There were tense and agonizing moments in Riverside, California Tuesday night, according to the Associated Press (May 25, 2006). Inside a darkened electrical substation, a rat chewed through a high voltage cable, causing power to go out for 9,500 residents. Making matters especially critical was that the outage occurred just as contestants on television’s “American Idol” were about to perform.
Residents of Riverside will likely recover from this unfortunate incident. But rats and other rodents have caused real harm in times past. Bubonic plague, also known as “Black Death,” killed perhaps a third of Europe during the Middle Ages. Rats were likely the cause of that epidemic. There are good reasons why we typically despise rats.
The incident in California recalls a story of a pilot. Flying alone in a small airplane, he heard a sound from beneath the instrument panel. He recognized the sound — a rat was chewing on wires. Knowing that a broken lead could lead to serious failures in the aircraft, the pilot quickly brainstormed his options. He pulled back hard on the stick, climbing rapidly to higher-than-normal altitudes. Soon the chewing sounds ceased as the rat could not survive the changes in cabin pressure at the higher elevation.
Sin might be compared to rats. It spoils the good and necessary things of life. It leaves death in its path. And if we listen closely, we just might be able to detect the faint sounds of sin chewing through the vital wires of our souls. What action can we take to combat these virulent forces?
Paul urged Christians to climb to higher levels in life to counteract the deadly effects of sin. “I say then: Walk in the Spirit, and you shall not fulfill the lust of the flesh” (Galatians 5:16, NKJV). Walking in the Spirit means that we aim higher than those who are worldly. The principle is made clearer in Colossians 3:1,2, “If then you were raised with Christ, seek those things which are above, where Christ is sitting at the right hand of God. Set your mind on things above, not on things on the earth.”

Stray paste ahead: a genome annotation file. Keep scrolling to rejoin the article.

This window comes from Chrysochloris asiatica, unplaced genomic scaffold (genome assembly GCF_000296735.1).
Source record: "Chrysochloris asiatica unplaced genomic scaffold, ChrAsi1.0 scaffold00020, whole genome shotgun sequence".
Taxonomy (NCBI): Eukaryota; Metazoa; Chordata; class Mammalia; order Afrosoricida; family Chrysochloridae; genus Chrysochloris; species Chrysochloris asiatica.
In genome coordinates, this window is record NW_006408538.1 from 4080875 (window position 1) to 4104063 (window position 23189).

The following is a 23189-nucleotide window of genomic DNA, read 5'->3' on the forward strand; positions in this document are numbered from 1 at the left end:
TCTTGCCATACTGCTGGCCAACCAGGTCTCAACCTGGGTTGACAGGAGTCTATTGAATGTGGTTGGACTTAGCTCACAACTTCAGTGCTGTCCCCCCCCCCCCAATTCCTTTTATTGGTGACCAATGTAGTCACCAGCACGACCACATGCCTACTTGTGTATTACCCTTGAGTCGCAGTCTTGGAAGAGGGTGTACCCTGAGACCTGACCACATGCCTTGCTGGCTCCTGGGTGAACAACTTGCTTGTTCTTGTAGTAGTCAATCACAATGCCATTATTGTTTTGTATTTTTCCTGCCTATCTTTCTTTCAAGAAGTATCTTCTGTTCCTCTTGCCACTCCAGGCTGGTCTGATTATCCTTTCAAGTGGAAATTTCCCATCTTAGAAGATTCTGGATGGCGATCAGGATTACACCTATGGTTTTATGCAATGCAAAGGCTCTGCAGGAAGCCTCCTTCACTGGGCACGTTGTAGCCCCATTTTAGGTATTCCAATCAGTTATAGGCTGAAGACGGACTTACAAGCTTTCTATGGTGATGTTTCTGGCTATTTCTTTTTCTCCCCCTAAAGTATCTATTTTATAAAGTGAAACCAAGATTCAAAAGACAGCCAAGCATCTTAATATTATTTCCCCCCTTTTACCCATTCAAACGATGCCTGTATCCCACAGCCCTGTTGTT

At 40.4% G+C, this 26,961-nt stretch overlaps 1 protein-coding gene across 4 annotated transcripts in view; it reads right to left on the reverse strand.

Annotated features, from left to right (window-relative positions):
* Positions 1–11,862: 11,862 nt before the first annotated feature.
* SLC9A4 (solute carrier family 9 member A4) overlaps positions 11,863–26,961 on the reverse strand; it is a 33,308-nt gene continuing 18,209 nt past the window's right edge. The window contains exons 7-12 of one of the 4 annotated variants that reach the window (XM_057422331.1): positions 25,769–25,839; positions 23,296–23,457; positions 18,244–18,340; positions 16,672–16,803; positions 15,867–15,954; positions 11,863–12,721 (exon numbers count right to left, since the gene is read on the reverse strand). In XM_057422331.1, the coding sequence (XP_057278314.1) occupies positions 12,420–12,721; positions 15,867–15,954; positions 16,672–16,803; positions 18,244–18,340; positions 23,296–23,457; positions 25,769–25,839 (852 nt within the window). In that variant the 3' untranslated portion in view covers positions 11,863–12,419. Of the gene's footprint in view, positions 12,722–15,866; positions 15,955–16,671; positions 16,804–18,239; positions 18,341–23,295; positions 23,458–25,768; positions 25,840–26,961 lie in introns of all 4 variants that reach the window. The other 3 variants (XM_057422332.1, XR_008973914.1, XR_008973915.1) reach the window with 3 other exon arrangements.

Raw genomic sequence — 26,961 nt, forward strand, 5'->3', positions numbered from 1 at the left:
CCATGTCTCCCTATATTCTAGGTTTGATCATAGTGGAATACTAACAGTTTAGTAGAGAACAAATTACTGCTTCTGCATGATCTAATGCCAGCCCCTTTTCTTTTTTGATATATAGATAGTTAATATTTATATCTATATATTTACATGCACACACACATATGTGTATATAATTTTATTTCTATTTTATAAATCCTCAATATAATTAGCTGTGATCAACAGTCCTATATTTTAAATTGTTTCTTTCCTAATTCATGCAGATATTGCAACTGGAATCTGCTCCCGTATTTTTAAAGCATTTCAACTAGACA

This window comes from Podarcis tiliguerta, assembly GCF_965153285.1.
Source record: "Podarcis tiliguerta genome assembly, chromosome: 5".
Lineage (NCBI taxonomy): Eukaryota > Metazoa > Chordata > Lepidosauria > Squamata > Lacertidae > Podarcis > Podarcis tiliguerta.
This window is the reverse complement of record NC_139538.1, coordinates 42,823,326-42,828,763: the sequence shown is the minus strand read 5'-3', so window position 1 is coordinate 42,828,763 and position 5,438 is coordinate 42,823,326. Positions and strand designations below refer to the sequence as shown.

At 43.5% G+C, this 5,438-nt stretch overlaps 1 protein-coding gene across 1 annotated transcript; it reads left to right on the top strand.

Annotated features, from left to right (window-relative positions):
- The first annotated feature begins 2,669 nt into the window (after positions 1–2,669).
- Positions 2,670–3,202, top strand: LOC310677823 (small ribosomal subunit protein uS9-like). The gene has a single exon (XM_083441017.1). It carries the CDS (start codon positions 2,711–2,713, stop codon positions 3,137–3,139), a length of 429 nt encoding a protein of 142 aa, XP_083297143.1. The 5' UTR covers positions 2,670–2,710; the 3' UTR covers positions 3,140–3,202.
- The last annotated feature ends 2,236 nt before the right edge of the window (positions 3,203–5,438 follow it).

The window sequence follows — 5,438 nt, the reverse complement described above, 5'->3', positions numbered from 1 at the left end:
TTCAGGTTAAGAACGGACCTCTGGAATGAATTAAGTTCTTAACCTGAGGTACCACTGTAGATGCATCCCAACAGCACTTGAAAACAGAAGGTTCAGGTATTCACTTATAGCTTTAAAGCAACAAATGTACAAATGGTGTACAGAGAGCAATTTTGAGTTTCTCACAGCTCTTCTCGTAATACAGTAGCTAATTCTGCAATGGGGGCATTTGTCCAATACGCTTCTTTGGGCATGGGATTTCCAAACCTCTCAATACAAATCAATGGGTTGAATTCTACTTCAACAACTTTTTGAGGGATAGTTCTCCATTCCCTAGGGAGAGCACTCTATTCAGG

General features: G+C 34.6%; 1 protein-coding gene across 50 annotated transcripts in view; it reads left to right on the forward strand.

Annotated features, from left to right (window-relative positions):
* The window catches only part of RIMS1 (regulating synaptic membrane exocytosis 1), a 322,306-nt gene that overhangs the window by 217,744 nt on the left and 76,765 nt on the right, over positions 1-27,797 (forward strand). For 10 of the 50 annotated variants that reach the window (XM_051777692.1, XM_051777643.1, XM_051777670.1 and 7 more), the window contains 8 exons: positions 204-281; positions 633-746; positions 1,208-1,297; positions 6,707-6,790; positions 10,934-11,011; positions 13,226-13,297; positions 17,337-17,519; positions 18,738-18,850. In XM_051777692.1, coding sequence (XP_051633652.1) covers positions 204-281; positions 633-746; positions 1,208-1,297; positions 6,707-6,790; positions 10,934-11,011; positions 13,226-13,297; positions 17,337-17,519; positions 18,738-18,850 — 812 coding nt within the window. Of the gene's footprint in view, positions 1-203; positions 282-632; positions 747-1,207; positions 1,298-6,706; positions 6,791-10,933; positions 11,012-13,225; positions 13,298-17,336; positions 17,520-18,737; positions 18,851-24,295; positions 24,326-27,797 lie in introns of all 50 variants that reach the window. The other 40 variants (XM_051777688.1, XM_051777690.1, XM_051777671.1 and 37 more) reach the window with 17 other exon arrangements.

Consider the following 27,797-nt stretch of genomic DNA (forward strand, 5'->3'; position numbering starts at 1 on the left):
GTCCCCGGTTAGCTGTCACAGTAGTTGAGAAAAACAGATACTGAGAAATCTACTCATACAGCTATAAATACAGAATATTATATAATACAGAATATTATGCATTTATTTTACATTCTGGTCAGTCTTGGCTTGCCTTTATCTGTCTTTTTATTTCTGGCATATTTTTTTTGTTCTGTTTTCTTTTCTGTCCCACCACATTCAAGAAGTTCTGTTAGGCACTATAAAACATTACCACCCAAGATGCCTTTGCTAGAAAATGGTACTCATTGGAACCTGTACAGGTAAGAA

Those who have been “raised with Christ” are those who were once “buried with him in baptism” (Colossians 2:12). They did not remain in that simulated state of death, just as Jesus did not remain in the tomb. “… you were also raised with him through faith in the working of God, who raised him from the dead” (Colossians 2:12). Obviously Paul was referring to all Christians when he urged that we set our minds on things above.
Sometimes, though, we crave things of the earth. Paul called those things “idols.” In Colossians 3:5, he taught that we are to “put to death” certain old habits of our past, including “covetousness, which is idolatry.” To continue flying at lower elevations shows that we’ve not yet broken from our old idols.
Rats and mice should never be tolerated. Left unchecked, they do great damage. Sin, which can be more subtle than rodents, will cause eternal damage.
Can Sin Be Tolerated?